Time for reading...I remember that.
World War ZZZZzzzzz...

Paris is for bureaucrats.

I'll let you in on a little secret: I've never really wanted to go to Paris.

I feel like I should travel there someday. People have told me to travel there someday. But the stubborn fact remains that even though I've been to London twice, I'd still rather go back to London (or almost any other city I've been to, in fact, and I'd love to pick up Glasgow and Manchester and Ottawa and a plethora of other British, Scottish, and Canadian places) than go see Paris for the first time. Part of this is the language barrier: I don't know any French, and although my accent for Spanish words is acceptable, my accent on French words is not. In Montreal I screwed up the courage to say "bonjour" to a museum guard, who then smiled kindly and a bit sadly at me and said, "Hello."

So I can't say that Rosecrans Baldwin's travel memoir Paris, I Love You But You're Bringing Me Down, really made me want to visit the city. But it was a highly enjoyable read, and it's made me vaguely curious to see Paris, which is more than I felt before. Baldwin is better known as one of the founders of The Morning News and a popular literary fiction novelist, but before all of that he took a job in advertising in Paris--despite, as the book jacket reveals, "the fact that he had no experience in advertising. And despite the fact that he barely spoke French."

So what you get here is a mixture of travelogue, as well as a more typical memoir-like focus on work, friendships, and his marriage. He does the travelogue stuff well, like when he describes the neighborhood where they rent an apartment:

"And where roads didn't cross was an old covered market, the Marche du Temple, blue with a dirty glass roof. Some weekends, men trucked in what appeared to be stolen leather goods, but otherwise the market stood empty--Thursdays, maybe it was Tuesdays, a tennis league strung up nets inside--and the surrounding quadrant would be filled with people dawdling over cafe tables that they'd occupy for hours, chatting with friends....Rue Bretagne had a park with a playground, two bookstores, a boutique that sold vintage radios, a booth that sold found photographs--it was the Left Bank I'd seen in picture books, preserved in time. At the center stood the oldest Paris farmer's market still operating, Le Marche des Enfants Rouges, built in the 1600s, now ringed by food stalls that sold Moroccan tagines, huge piles of Turkish desserts, West African stews, even sushi.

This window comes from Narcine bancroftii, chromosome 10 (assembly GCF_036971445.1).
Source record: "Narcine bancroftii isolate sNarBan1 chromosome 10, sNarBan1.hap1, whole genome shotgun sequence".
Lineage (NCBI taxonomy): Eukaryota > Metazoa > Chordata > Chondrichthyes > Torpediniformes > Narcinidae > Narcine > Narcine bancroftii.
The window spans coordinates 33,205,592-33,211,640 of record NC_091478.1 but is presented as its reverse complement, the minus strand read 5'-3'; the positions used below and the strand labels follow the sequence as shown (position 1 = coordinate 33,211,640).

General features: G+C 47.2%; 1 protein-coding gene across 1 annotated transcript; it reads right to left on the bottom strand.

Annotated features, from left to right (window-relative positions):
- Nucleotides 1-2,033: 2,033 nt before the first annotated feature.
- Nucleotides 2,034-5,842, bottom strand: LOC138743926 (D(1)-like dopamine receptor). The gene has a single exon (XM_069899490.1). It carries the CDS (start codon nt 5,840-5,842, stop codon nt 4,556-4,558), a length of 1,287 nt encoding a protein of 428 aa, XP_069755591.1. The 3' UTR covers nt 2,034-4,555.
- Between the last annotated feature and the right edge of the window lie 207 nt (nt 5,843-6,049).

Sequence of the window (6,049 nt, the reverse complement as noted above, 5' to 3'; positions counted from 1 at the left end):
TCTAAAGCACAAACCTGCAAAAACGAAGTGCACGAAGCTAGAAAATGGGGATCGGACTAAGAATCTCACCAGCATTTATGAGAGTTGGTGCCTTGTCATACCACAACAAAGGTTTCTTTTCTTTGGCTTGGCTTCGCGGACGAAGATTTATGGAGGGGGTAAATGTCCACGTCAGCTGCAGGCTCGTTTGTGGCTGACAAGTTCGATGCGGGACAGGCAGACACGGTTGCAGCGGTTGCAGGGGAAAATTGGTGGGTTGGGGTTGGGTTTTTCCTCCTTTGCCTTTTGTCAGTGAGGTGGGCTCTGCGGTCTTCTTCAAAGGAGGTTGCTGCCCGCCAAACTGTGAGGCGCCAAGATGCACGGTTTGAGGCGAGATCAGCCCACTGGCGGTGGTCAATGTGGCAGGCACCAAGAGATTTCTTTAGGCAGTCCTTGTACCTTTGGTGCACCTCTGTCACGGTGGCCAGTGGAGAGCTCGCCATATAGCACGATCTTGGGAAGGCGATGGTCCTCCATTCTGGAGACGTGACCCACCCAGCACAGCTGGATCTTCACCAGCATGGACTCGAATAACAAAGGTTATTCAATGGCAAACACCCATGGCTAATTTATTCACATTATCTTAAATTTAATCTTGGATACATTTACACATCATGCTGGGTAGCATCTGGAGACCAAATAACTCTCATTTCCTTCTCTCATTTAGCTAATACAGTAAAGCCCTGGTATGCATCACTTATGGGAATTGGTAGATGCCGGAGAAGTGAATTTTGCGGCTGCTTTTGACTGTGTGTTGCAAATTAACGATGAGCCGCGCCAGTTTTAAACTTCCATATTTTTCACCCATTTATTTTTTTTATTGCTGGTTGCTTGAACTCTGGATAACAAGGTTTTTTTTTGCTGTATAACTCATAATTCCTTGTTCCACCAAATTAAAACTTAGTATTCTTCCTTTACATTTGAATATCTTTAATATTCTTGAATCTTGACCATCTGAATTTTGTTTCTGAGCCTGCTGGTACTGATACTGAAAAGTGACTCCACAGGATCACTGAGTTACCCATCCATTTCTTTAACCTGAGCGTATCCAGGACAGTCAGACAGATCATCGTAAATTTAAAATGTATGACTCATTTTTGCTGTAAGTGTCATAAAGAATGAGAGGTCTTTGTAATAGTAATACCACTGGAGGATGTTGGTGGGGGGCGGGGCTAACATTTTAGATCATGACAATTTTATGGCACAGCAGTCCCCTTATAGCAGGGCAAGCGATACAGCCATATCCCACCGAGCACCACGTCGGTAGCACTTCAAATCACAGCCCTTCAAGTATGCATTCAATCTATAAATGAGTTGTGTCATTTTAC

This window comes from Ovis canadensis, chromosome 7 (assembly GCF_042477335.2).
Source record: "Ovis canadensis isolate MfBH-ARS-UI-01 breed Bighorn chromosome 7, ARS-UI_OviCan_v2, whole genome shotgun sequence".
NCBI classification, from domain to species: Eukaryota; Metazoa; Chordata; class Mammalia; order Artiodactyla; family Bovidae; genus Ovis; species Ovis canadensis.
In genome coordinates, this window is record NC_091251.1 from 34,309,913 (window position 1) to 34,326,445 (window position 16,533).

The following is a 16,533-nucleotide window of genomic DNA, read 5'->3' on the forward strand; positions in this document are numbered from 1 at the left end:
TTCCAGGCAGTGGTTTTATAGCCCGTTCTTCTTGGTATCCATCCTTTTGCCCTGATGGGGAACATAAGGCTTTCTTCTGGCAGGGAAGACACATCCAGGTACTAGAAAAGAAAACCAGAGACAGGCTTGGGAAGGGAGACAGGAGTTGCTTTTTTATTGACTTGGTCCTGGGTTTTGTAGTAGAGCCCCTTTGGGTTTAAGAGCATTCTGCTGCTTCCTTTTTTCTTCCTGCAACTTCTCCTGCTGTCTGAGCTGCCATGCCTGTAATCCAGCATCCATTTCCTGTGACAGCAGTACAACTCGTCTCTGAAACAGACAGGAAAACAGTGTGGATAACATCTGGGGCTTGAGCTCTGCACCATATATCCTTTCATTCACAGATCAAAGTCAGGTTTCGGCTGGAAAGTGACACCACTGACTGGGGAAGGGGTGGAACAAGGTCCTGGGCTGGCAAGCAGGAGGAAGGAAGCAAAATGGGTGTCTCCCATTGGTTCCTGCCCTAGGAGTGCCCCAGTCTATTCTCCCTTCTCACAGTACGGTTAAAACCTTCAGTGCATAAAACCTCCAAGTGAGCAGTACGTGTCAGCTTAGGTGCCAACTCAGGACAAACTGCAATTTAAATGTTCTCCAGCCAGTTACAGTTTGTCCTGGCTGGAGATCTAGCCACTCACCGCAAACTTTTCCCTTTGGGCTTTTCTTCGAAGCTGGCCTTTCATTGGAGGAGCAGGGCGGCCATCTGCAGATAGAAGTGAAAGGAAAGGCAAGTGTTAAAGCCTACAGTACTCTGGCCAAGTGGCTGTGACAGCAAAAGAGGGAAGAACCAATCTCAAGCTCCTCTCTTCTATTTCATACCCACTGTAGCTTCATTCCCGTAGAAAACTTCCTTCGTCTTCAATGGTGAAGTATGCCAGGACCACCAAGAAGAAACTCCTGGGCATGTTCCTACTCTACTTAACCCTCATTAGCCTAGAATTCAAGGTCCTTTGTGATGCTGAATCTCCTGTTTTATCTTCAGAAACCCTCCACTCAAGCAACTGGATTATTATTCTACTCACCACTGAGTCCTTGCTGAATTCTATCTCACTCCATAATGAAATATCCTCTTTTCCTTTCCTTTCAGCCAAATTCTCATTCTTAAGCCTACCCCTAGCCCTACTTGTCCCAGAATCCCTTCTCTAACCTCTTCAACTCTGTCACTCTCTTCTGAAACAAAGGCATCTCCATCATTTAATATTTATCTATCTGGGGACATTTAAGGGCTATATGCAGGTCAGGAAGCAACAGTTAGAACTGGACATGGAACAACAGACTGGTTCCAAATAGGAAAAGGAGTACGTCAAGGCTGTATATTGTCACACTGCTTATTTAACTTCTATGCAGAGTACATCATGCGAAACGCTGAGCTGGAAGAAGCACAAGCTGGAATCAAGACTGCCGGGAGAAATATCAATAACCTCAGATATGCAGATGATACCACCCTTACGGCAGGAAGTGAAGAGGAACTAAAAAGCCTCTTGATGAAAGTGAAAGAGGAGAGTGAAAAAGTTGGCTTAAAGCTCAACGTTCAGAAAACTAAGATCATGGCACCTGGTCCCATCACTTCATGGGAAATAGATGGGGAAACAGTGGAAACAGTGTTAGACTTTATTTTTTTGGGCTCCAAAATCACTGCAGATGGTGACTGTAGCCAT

It was fantastic." (p. 23.)

So yes, I'll admit that paragraphs like that made Paris more interesting to me than I've ever found it before. But what I enjoyed even more about this book was Baldwin's report of working alongside his French colleagues, trying to navigate the country's many bureaucracies, and the many personality quirks of Parisians. Mr. CR read the book too, and we both enjoyed learning that Parisians love eating at McDonald's, but they spend a lot more money there per meal than Americans will. And there's a lot more lovely bits, including the ones where he discusses how he tried to pick up the knack for when to kiss people on both cheeks in greeting, arguing with the French telemarketer who calls constantly to talk about his telephone service, his coworkers getting annoyed when he has the gall to eat his lunch at his desk (which is simply not done there, I gather), and French labor strikes.

Did Paris really end up bringing Rosecrans down? Not so much. You get the feeling that it was a more exhausting experience than he thought it would be, but in the end he still seems to find the city a little magical. To think something is magic even after you get to know it better? Let's face it: that's the best kind of love story.